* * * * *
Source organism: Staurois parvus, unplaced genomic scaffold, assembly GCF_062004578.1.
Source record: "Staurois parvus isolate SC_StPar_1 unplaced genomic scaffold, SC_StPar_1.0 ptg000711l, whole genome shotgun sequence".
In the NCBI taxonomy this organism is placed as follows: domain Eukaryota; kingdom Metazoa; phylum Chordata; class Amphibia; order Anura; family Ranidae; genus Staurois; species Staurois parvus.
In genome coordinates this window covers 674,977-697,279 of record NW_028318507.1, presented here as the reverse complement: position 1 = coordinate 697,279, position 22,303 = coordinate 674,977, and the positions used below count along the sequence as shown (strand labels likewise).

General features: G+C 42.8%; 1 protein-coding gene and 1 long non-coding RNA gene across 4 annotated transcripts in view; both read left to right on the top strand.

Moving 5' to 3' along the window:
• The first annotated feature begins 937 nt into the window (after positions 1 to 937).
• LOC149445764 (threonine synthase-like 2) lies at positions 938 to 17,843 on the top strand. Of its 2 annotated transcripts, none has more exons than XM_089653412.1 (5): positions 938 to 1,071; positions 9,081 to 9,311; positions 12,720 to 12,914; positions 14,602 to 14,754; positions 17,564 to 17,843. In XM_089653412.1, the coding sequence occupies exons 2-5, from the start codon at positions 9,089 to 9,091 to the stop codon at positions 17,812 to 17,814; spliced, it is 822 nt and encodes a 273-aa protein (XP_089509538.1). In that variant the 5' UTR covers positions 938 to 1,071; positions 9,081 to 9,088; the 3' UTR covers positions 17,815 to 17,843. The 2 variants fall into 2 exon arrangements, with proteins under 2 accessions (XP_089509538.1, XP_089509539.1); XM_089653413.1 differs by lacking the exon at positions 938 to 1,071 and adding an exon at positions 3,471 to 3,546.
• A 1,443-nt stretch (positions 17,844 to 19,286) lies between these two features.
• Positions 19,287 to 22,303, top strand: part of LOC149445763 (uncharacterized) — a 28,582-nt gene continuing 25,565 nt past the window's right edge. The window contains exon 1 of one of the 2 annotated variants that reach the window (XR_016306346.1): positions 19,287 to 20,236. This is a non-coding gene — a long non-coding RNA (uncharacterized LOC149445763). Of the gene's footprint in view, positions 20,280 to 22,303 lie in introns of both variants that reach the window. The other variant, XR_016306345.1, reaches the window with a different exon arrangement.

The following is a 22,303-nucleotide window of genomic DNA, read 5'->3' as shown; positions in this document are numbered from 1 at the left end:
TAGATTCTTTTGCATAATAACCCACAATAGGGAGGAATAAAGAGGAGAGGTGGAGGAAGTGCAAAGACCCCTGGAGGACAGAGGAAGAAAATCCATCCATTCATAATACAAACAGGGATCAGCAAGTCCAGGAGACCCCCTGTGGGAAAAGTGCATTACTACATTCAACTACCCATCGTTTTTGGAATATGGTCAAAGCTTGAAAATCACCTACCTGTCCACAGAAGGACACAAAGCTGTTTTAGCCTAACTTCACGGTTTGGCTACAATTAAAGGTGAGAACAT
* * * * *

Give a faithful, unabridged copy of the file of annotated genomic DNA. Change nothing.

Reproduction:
Source organism: Staurois parvus, unplaced genomic scaffold, assembly GCF_062004578.1.
Source record: "Staurois parvus isolate SC_StPar_1 unplaced genomic scaffold, SC_StPar_1.0 ptg000711l, whole genome shotgun sequence".
In the NCBI taxonomy this organism is placed as follows: domain Eukaryota; kingdom Metazoa; phylum Chordata; class Amphibia; order Anura; family Ranidae; genus Staurois; species Staurois parvus.
In genome coordinates this window covers 674,977-697,279 of record NW_028318507.1, presented here as the reverse complement: position 1 = coordinate 697,279, position 22,303 = coordinate 674,977, and the positions used below count along the sequence as shown (strand labels likewise).

General features: G+C 42.8%; 1 protein-coding gene and 1 long non-coding RNA gene across 4 annotated transcripts in view; both read left to right on the top strand.

Moving 5' to 3' along the window:
• The first annotated feature begins 937 nt into the window (after positions 1 to 937).
• LOC149445764 (threonine synthase-like 2) lies at positions 938 to 17,843 on the top strand. Of its 2 annotated transcripts, none has more exons than XM_089653412.1 (5): positions 938 to 1,071; positions 9,081 to 9,311; positions 12,720 to 12,914; positions 14,602 to 14,754; positions 17,564 to 17,843. In XM_089653412.1, the coding sequence occupies exons 2-5, from the start codon at positions 9,089 to 9,091 to the stop codon at positions 17,812 to 17,814; spliced, it is 822 nt and encodes a 273-aa protein (XP_089509538.1). In that variant the 5' UTR covers positions 938 to 1,071; positions 9,081 to 9,088; the 3' UTR covers positions 17,815 to 17,843. The 2 variants fall into 2 exon arrangements, with proteins under 2 accessions (XP_089509538.1, XP_089509539.1); XM_089653413.1 differs by lacking the exon at positions 938 to 1,071 and adding an exon at positions 3,471 to 3,546.
• A 1,443-nt stretch (positions 17,844 to 19,286) lies between these two features.
• Positions 19,287 to 22,303, top strand: part of LOC149445763 (uncharacterized) — a 28,582-nt gene continuing 25,565 nt past the window's right edge. The window contains exon 1 of one of the 2 annotated variants that reach the window (XR_016306346.1): positions 19,287 to 20,236. This is a non-coding gene — a long non-coding RNA (uncharacterized LOC149445763). Of the gene's footprint in view, positions 20,280 to 22,303 lie in introns of both variants that reach the window. The other variant, XR_016306345.1, reaches the window with a different exon arrangement.

The following is a 22,303-nucleotide window of genomic DNA, read 5'->3' as shown; positions in this document are numbered from 1 at the left end:
TAGATTCTTTTGCATAATAACCCACAATAGGGAGGAATAAAGAGGAGAGGTGGAGGAAGTGCAAAGACCCCTGGAGGACAGAGGAAGAAAATCCATCCATTCATAATACAAACAGGGATCAGCAAGTCCAGGAGACCCCCTGTGGGAAAAGTGCATTACTACATTCAACTACCCATCGTTTTTGGAATATGGTCAAAGCTTGAAAATCACCTACCTGTCCACAGAAGGACACAAAGCTGTTTTAGCCTAACTTCACGGTTTGGCTACAATTAAAGGTGAGAACAT